Public comments began with Christa Donohue. She is the Executive Director of Read to Them, a non profit organization that is the host of annual read to a child week. She thanked the city council for promoting Read To Them Week in schools.
Charleta F. Shorts spoke in opposition to the creation of a Civilian Review Board. While she agrees that the Richmond police department is out of control, it should not be taken over by outside dictatorship. As such, she asks the council to not enact the task force recommendation.
Charles Skelly, the President of the Richmond Building and Construction Trade and Business Manager of IBEW Local 666, spoke on the use of labor organizations.
After public comments, Council Vice President Robertson asked to move item 42, ORD 2021-294 to the consent agenda. This was approved by the council members.
Then, public comments were open for those who wish to speak in opposition to any items on the consent agenda. A woman spoke against ORD 2021-278, item 11, which is to “authorize the special use of the properties known as 6900 Patterson Avenue and 6904 Patterson Avenue” for up to seven family dwellings, or office space, etc. While she lives in Henrico county, the building in Richmond borders her. She was unhappy with this ordinance, as there would be many traffic and safety issues and insufficient parking. She discussed that there is not a single crosswalk around that area, so the building would be a mistake.
Another person, Katherine, also came to speak against the building. Her home was built in 1902, and feels like her property is the only one truly impacted by the building. She argued that the road on Charles Street and Patterson Avenue has heavy traffic and that there is a lack of architectural congruence. There is not a single family dwelling with three stories in the neighborhood, so it does not fit.
With the end of comments, councilmember Addison addressed their concerns. He sees that traffic issues are present, and urges the people to request a speed table if they wish. He reassures them that “we can make good change” and that “we are listening.”
Council president Newbile also wanted to comment that she spoke with residents on item 25, ORD 2021-295 in regards to the use of certain properties for commercial use. She spoke to the residents and will work on the safety concerns they have articulated.
After this, the regular agenda was opened up for discussion, with item 29, ORD 2021-299. This ordinance is “to authorize the special use of the property known as 111 B North Lombardy Street for the purpose of restaurant and retail uses and other uses…”
Amendments were given to the council, but Councilmember Jordan wished to ignore the amendments and instead have the original paper up for discussion. She believed that the amendments make it harder to address the complaints from residents.
The council then spoke on item 39, ORD 2021-235. It is to “amend and reordain City Code § 26-355, concerning the levy of tax on real estate, to establish a tax rate of $1.20 for the tax year beginning Jan. 1, 2022, pursuant to Va. Code § 58.1-3321(b), and increasing such rate from the Rolled Back Tax Rate of $1.071 as computed in accordance with Va. Code § 58.1-3321(a).”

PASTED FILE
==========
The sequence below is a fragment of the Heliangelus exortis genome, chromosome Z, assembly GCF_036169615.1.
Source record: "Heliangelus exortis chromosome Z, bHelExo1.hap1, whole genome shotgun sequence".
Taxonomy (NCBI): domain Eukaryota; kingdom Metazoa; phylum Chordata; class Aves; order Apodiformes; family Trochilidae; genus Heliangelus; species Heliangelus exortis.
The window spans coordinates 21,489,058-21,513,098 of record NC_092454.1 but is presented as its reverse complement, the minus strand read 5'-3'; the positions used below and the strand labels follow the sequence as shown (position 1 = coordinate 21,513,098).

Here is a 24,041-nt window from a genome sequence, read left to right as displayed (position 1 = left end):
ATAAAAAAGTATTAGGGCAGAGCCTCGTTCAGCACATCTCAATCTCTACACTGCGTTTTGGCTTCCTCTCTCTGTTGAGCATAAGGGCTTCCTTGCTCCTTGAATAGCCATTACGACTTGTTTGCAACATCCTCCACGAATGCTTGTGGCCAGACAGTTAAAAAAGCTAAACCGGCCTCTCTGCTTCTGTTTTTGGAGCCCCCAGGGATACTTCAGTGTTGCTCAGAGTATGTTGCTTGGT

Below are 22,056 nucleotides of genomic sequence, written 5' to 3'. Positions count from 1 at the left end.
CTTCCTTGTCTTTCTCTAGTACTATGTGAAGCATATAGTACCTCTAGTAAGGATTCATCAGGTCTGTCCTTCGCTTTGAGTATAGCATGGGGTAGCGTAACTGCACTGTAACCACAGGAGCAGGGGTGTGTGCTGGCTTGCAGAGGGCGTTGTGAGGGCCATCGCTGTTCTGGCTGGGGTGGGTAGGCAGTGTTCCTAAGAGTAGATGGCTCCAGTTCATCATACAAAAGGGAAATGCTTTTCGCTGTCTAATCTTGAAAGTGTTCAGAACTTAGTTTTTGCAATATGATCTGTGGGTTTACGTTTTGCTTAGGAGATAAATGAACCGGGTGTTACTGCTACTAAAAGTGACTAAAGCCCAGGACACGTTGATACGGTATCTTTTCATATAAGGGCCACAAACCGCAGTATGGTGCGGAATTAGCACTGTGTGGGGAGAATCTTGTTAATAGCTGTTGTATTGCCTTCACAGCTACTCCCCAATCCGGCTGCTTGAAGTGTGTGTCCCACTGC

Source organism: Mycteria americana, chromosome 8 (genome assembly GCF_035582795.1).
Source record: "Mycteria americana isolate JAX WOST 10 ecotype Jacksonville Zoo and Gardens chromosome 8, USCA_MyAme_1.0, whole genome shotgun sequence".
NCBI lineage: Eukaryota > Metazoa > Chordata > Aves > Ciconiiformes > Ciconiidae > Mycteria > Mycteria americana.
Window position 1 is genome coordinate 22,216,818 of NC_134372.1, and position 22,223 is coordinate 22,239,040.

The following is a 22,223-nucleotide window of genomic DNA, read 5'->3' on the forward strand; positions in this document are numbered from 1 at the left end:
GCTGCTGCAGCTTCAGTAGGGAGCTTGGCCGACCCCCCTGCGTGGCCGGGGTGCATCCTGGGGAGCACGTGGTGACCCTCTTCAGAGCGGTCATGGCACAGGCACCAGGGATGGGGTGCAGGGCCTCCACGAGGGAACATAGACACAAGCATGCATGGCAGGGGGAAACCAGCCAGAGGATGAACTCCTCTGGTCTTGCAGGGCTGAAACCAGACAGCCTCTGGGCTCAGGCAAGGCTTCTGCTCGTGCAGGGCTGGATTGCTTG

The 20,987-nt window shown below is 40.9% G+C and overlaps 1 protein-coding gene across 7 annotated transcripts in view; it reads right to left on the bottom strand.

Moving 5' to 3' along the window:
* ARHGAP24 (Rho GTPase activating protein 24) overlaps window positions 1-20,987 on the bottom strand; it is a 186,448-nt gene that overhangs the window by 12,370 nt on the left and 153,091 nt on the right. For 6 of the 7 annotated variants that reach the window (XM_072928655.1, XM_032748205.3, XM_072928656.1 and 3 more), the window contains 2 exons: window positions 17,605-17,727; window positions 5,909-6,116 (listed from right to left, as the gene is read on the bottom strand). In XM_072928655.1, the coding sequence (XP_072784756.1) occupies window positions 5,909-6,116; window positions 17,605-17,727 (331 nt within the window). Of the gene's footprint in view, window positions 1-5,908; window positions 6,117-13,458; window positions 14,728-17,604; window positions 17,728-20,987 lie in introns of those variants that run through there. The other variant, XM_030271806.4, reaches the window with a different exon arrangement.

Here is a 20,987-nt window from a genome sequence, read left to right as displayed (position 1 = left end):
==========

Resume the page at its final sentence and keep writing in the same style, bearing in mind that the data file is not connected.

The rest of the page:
Councilmember Jones was very critical of this increase in tax rate, and does not want to hear that simply giving more money will help black and brown communities. It is not about the city collecting more funds, it is that the funds must be allocated differently. They must “invest in communities that have been divested.” Council president Newbile attempted to interject or question during his talk, but he asked her to let him continue his train of thought.
In regards to Councilmember Jones, Chief of Staff Saunders felt disappointment in the mayor and administration. He pushed that he does care about the southside and asks them to respect that “we are giving you all our best.”
A resident made a public comment agreeing with Councilmember Jones. He and his son got priced out of their neighborhood and is frustrated that bike lanes were added to attract certain demographics, and yet there are still no sidewalks!! Raising taxes does not help these communities, but only affects those most vulnerable.
Councilmember Addison added on, stating that all residents are being burdened by these assessments.
Councilmember Trammel also argued that her people can no longer wait. She repeated, “You all don’t know my district.” Many of her residents would come to her and say, all we need is a job. As such, she and her residents were excited for the casino, which would have offered many jobs with nothing coming out of the city’s pockets. She grew emotional during her comment, the frustration evident when speaking of her residents’ struggles and the failure of the casino referendum.
Vice Council President Robertson is also frustrated with the term equity. What does it mean in this city? Is it just money to the private sector for private sector housing, with no affordable housing options? Why must we go to the General Assembly for help? We need opportunities for all our residents. She has always fought for affordable housing during her time on the council.